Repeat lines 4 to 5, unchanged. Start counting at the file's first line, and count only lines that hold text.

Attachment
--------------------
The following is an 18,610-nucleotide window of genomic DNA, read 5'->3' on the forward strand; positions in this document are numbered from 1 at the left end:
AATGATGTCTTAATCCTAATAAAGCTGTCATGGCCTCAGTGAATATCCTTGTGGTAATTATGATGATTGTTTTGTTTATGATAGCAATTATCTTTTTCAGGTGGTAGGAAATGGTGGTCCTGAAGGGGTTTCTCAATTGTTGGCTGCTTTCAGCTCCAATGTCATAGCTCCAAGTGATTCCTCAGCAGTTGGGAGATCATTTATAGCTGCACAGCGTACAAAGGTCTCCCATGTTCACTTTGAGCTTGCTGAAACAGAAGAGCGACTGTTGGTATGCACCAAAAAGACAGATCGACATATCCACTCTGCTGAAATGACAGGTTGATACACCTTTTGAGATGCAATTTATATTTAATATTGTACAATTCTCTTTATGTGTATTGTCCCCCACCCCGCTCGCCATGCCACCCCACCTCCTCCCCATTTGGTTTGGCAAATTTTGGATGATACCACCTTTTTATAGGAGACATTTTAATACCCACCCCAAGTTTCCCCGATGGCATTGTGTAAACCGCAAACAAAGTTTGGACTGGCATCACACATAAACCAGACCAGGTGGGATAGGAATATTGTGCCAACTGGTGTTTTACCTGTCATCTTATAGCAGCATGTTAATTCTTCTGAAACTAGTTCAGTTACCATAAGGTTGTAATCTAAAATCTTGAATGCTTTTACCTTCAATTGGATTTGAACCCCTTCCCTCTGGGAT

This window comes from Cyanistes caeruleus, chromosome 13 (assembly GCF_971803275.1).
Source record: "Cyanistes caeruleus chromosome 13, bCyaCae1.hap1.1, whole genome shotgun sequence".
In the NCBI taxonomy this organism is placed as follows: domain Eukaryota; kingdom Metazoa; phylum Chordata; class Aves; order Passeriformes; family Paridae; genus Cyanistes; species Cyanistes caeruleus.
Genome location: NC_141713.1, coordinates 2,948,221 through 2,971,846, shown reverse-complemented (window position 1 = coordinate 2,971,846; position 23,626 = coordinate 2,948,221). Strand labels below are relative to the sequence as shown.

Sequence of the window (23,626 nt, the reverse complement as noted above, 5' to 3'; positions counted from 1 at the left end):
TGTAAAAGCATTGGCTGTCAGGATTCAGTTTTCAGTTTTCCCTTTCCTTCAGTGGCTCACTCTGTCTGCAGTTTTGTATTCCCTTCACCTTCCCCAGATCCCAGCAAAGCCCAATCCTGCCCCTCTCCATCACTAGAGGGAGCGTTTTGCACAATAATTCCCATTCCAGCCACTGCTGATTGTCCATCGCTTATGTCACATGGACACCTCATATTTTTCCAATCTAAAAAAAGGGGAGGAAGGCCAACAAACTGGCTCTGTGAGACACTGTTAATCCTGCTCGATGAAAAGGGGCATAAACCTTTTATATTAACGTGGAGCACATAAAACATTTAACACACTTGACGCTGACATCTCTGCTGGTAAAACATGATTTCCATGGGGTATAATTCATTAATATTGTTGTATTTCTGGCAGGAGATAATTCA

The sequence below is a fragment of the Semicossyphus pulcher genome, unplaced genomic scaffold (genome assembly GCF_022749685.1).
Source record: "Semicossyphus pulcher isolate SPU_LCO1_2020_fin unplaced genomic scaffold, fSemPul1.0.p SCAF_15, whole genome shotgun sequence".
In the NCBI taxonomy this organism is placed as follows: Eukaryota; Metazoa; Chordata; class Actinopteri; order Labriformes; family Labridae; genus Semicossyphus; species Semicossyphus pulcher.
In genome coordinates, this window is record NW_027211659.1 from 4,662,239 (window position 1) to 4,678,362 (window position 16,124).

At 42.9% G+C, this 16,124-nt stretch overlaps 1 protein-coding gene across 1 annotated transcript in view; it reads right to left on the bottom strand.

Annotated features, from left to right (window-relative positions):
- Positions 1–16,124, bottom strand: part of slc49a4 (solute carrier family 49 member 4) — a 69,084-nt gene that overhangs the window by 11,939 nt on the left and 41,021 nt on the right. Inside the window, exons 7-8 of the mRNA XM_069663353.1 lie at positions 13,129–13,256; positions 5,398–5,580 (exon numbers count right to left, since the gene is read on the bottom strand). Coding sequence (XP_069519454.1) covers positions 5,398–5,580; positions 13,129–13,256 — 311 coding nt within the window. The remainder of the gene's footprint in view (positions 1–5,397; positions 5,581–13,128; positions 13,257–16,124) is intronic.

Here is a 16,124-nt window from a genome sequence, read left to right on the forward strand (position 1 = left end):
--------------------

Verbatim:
Source record: "Cyanistes caeruleus chromosome 13, bCyaCae1.hap1.1, whole genome shotgun sequence".
In the NCBI taxonomy this organism is placed as follows: domain Eukaryota; kingdom Metazoa; phylum Chordata; class Aves; order Passeriformes; family Paridae; genus Cyanistes; species Cyanistes caeruleus.